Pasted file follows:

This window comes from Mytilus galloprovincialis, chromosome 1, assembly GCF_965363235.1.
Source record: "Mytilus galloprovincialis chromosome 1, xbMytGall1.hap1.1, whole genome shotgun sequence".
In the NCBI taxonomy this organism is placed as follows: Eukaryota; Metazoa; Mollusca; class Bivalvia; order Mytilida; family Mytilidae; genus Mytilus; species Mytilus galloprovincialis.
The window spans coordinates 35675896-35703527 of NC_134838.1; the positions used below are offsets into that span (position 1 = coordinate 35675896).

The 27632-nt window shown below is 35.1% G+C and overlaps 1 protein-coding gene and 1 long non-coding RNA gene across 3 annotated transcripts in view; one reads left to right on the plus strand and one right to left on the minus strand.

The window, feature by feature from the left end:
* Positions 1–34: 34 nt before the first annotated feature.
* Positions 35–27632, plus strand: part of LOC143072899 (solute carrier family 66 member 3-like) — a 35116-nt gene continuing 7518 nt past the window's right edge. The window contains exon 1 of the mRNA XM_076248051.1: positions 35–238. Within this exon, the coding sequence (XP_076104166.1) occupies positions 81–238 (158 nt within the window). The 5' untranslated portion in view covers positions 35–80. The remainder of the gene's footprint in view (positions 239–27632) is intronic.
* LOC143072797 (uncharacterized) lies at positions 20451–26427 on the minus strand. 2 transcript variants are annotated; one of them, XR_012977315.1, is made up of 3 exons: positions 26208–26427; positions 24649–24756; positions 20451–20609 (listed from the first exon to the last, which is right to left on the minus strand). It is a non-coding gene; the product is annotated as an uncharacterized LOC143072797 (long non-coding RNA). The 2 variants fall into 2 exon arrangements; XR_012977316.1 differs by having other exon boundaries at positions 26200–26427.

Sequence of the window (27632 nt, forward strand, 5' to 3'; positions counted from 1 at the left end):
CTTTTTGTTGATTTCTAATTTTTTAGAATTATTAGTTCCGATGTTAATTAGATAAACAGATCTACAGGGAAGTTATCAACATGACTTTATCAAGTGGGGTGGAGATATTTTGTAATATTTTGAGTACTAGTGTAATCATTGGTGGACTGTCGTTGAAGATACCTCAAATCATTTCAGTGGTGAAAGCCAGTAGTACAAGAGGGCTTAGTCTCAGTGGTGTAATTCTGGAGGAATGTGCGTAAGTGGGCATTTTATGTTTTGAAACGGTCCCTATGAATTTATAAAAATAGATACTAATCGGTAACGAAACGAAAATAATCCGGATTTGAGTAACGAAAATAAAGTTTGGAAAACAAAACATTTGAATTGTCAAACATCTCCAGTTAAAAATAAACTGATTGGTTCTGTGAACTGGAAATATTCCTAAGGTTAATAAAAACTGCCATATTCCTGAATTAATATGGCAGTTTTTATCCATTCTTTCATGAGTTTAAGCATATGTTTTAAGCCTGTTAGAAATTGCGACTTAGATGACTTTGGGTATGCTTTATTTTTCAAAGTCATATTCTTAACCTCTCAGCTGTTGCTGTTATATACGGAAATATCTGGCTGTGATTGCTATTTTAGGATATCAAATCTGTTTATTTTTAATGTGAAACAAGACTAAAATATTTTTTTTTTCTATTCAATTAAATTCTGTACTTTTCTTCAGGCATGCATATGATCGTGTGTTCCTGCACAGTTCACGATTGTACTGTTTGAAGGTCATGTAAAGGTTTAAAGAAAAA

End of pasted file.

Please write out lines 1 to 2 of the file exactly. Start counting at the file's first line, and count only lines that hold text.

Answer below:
This window comes from Mytilus galloprovincialis, chromosome 1, assembly GCF_965363235.1.
Source record: "Mytilus galloprovincialis chromosome 1, xbMytGall1.hap1.1, whole genome shotgun sequence".